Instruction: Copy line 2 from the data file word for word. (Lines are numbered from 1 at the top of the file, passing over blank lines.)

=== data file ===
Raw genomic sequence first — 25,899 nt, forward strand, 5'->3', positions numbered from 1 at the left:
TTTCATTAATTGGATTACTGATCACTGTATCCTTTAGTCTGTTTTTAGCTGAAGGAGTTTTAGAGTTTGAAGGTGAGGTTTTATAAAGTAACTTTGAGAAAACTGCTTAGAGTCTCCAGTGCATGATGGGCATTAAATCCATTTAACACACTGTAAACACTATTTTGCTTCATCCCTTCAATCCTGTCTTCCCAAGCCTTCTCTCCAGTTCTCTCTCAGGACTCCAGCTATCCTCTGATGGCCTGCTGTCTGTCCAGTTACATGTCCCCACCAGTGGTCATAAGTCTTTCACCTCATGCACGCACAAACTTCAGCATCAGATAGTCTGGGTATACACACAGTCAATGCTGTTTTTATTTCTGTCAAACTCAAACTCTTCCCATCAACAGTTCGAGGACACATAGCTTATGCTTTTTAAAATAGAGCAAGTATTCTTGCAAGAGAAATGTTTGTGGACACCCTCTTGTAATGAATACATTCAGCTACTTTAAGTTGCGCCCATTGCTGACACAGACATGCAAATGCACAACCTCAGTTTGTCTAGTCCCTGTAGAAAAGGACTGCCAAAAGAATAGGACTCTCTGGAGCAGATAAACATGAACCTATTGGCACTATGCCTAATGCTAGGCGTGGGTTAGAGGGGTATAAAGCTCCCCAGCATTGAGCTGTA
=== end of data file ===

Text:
TTTCATTAATTGGATTACTGATCACTGTATCCTTTAGTCTGTTTTTAGCTGAAGGAGTTTTAGAGTTTGAAGGTGAGGTTTTATAAAGTAACTTTGAGAAAACTGCTTAGAGTCTCCAGTGCATGATGGGCATTAAATCCATTTAACACACTGTAAACACTATTTTGCTTCATCCCTTCAATCCTGTCTTCCCAAGCCTTCTCTCCAGTTCTCTCTCAGGACTCCAGCTATCCTCTGATGGCCTGCTGTCTGTCCAGTTACATGTCCCCACCAGTGGTCATAAGTCTTTCACCTCATGCACGCACAAACTTCAGCATCAGATAGTCTGGGTATACACACAGTCAATGCTGTTTTTATTTCTGTCAAACTCAAACTCTTCCCATCAACAGTTCGAGGACACATAGCTTATGCTTTTTAAAATAGAGCAAGTATTCTTGCAAGAGAAATGTTTGTGGACACCCTCTTGTAATGAATACATTCAGCTACTTTAAGTTGCGCCCATTGCTGACACAGACATGCAAATGCACAACCTCAGTTTGTCTAGTCCCTGTAGAAAAGGACTGCCAAAAGAATAGGACTCTCTGGAGCAGATAAACATGAACCTATTGGCACTATGCCTAATGCTAGGCGTGGGTTAGAGGGGTATAAAGCTCCCCAGCATTGAGCTGTA